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Warner braces for big grind in Sri Lanka

Wisden India logo Wisden India 25-07-2016
Dashing opener David Warner harps on patience, but insists he won’t alter his game plan significantly. © AFP Photo/Lakruwan Wanniarachchi Dashing opener David Warner harps on patience, but insists he won’t alter his game plan significantly.

With the poor recent record away in the subcontinent (and the UAE) very much on their minds, the Australians have identified patience on the part of the batsmen as the key to success during the series of three Tests in Sri Lanka, starting with the first fixture in Pallekele on Tuesday (July 26).

So well has the mantra been drilled into the players’ minds that even David Warner, who has scored his 4506 Test runs in 51 games at a strike rate of 76.92, has started to chant it.

Warner did not play in the Australians’ only warm-up game due to his ongoing recovery from a broken left index finger, sustained during the recent One-Day International tri-series in the Caribbean, but was in line to make the playing XI for the first Test.

“You’ve got to be patient,” he was quoted as saying by after going through a training session at the Pallekele International Cricket Stadium on Sunday, a session in which he batted against the squad’s battery of pacers without any obvious discomfort.

“You’ve got to rotate the strike. Your patience comes with hitting your four balls, your boundary balls. They are the ones you’ve got to really wait on. That’s what we’re talking about with patience in this game, especially over here (in slow and low Sri Lankan conditions). The challenge for us is about batting long periods of time. You’ve got to be able to bat well into the next day and that’s the focus for us.”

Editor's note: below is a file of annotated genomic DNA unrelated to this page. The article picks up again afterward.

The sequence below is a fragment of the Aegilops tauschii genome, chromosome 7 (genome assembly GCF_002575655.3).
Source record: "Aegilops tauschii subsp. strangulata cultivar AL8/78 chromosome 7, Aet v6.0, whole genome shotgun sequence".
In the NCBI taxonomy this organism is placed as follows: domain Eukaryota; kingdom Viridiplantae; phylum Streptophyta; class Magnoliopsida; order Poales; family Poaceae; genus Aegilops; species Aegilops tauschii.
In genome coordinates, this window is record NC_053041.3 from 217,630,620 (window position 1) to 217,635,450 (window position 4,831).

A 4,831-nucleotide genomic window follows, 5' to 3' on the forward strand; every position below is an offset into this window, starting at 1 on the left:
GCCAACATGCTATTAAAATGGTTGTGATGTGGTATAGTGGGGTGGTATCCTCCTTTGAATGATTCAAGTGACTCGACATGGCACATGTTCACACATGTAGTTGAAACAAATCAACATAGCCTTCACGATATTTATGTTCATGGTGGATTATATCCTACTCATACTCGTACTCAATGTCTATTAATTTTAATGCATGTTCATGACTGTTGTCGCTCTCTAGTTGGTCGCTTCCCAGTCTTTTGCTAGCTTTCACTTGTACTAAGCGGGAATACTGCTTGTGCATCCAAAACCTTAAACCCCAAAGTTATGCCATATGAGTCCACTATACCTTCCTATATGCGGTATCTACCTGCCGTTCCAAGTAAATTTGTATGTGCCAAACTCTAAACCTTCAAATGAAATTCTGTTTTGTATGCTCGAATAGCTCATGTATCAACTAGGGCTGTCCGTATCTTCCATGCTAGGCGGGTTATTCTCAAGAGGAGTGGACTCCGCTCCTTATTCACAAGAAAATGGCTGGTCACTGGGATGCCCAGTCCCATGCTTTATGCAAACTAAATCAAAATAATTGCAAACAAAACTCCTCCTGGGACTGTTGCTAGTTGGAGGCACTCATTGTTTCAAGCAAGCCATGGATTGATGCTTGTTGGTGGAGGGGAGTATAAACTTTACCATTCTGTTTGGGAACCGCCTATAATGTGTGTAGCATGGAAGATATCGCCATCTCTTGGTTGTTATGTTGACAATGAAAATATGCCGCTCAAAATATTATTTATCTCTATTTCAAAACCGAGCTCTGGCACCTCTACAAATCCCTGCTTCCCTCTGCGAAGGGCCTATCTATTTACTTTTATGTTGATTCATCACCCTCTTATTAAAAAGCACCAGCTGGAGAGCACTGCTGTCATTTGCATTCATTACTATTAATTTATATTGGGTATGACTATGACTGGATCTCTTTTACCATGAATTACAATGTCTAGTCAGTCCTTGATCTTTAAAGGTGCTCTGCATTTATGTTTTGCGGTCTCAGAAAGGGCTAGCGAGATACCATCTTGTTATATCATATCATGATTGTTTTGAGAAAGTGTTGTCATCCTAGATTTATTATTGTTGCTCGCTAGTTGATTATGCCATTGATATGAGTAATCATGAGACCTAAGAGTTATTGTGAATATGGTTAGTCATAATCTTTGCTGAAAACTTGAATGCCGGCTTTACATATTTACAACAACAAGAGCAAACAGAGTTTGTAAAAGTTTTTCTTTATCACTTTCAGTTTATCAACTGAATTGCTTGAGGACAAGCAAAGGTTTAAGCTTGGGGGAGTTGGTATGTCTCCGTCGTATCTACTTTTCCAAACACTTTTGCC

Warner, however, wasn’t about to change his stripes altogether, saying that he wouldn’t be changing his natural game much. “If I have to bat for a day or a day-and-a-half, I go out there and I try to do that. But the element of my game is to try to score runs,” he reasoned. “I try to apply pressure on the bowlers and that has always been my game plan. That’s what I always set out to do and I probably won’t change that.”

With Rangana Herath, the veteran left-arm spinner, as Sri Lanka’s No. 1 bowling threat, the Australians expect pitches to aid spin, and might themselves field both Nathan Lyon, the offspinner, and Steve O’Keefe, the left-arm spinner.

A battle of attrition is what Warner was expecting. “With stamina likely to play as significant a role as skill,” he pointed out. “Whoever is the fittest team will probably win these games. You’re going to have to be prepared for some boring fields. Both teams are going to use that. You’re going to have your sweepers out there, especially (against) the spin … so you have to be prepared to get your runs in ones and twos. It can be like that in these conditions.

“Unless you’re going to blast them out of the park with the bat or your quicks somehow manage to go through them on low tracks, it is going to be a big grind.”

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